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Vogalonga



The Vogalonga, Venice

Vogalonga

The Vogalonga is a splendid, fun and thoroughly worthy event which takes place once a year in Venice and its lagoon. It's held on a Sunday morning in May or June. Like a protest, a get-together and a non-competitive race rolled into one, this is an event where rowers take over the lagoon and canals. They oust the destructive motorboats which churn up the fragile lagoon ecosystem and damage Venice's buildings, and for one morning the peace is disturbed only by the slap of oars, the shouts and songs of rowing teams and the applause of enthusiastic spectators.

Pretty much any kind of rowing craft can take part, and does, from canoes to dragon boats. In 2007, for the 33rd Vogalonga, there were a record 5,600 participants, in over 1,500 boats. Teams and individuals from the Veneto, from the rest of Italy and from many other countries join in and add to the party atmosphere. Spectators watch from any vantage point they can find, enjoying the entertainment and encouraging the tired rowers as they approach the final stretch along the Grand Canal. Some teams dress up in costumes, others, in the livery of their rowing clubs, raise their oars in salute. The atmosphere is jolly, with extra cheers for those who make a special effort, such as bringing an onboard bagpiper.

Watching the Vogalonga

The start is at about 9am in the Bacino di San Marco, the wide stretch of water in front of St. Mark's and the Ducal Palace. The 30km course extends over the northern lagoon, past the islands of Sant'Erasmo, Burano and Mazzorbo and through the centre of Murano before returning to Venice via the canale di Cannareggio and proceeding down the Grand Canal to the finish. A good place to watch from is the Cannaregio canal in late morning - unlike the Grand Canal, this has pavements right down both sides, as well as bridges to view from. There are cafes and restaurants where you can pull up a chair by the canal and applaud the rowing teams politely. Otherwise find a vantage point along the Grand Canal.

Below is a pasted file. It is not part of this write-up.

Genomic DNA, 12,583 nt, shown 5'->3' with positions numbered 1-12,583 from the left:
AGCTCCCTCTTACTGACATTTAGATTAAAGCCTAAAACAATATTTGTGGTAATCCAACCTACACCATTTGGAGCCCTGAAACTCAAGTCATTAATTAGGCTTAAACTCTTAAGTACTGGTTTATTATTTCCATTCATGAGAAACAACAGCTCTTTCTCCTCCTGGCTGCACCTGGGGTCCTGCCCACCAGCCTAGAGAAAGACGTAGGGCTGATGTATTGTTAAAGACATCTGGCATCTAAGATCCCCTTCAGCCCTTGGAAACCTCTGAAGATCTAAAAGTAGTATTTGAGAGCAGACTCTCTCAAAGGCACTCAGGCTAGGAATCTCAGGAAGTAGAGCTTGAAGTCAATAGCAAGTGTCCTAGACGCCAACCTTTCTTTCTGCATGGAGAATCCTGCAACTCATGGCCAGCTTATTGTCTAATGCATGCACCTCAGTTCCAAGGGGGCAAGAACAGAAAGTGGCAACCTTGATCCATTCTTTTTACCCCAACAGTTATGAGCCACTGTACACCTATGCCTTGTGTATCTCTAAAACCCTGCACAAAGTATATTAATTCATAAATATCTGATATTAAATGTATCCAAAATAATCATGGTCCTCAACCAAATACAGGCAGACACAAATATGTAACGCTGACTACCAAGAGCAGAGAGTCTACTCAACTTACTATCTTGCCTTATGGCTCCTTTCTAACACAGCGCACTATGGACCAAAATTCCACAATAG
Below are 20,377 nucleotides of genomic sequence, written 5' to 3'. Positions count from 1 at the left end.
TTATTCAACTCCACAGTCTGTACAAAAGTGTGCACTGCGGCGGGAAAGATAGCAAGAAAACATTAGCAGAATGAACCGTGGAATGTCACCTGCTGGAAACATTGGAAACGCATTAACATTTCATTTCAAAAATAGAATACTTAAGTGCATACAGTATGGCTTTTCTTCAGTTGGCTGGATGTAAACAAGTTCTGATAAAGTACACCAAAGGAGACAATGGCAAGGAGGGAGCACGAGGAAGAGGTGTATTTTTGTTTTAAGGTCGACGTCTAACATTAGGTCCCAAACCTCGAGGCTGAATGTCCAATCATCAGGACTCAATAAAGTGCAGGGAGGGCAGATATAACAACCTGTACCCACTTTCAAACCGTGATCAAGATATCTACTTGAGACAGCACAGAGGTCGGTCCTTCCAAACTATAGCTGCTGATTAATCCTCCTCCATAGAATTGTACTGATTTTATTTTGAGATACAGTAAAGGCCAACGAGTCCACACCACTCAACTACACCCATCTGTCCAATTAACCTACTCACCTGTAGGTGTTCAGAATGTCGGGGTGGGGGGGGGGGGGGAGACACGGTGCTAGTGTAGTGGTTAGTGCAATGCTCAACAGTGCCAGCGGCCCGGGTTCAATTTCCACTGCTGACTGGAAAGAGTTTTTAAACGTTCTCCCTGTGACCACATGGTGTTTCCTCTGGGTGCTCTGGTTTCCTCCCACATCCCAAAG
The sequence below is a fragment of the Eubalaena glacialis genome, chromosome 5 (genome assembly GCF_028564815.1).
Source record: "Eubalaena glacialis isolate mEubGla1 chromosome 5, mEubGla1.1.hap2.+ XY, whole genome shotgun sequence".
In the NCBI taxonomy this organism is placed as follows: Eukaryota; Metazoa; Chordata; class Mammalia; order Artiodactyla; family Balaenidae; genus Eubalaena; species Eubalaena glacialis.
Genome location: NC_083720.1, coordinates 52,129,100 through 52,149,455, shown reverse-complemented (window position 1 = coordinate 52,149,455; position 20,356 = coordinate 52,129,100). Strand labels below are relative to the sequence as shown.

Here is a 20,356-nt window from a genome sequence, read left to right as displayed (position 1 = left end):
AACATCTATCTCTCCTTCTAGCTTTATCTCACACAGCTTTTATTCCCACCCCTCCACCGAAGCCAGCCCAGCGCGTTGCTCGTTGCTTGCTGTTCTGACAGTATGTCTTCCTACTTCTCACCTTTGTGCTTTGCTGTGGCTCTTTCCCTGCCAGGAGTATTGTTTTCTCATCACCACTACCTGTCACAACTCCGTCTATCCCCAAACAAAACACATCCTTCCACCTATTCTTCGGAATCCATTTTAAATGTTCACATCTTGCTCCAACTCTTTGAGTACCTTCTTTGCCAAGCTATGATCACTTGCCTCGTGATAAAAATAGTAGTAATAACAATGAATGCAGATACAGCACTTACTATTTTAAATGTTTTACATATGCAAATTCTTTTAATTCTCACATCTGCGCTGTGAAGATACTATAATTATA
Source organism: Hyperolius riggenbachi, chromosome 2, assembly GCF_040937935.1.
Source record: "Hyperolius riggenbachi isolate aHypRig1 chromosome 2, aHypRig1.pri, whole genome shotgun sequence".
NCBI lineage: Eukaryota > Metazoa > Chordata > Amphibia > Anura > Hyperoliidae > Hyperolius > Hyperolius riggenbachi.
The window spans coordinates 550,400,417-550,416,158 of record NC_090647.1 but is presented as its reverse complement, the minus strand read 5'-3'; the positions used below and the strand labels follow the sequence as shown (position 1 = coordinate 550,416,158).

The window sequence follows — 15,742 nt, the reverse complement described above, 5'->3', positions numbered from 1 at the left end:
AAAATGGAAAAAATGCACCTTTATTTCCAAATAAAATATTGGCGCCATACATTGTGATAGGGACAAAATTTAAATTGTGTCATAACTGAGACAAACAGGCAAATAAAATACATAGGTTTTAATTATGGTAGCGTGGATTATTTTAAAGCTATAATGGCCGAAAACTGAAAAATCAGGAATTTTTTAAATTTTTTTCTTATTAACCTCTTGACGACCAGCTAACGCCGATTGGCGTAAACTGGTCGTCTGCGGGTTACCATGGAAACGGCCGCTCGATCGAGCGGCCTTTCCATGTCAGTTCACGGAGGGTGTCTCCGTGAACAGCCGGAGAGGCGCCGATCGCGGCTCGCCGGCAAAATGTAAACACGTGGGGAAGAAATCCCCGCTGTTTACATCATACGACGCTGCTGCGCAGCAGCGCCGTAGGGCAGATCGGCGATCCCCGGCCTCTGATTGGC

Bear in mind that public transport is largely suspended during the Vogalonga - this makes it harder to get about town, but does mean that you can use the redundant vaporetto stops as viewing platforms.

You can find a map of the course on the official Vogalonga website (see links panel on the right), along with the start time. For details of the disruption to vaporetto services, check the ACTV website a few days before.

Taking part

Participants come from all over Europe. To find out more, check dates and register, visit the Vogalonga website.

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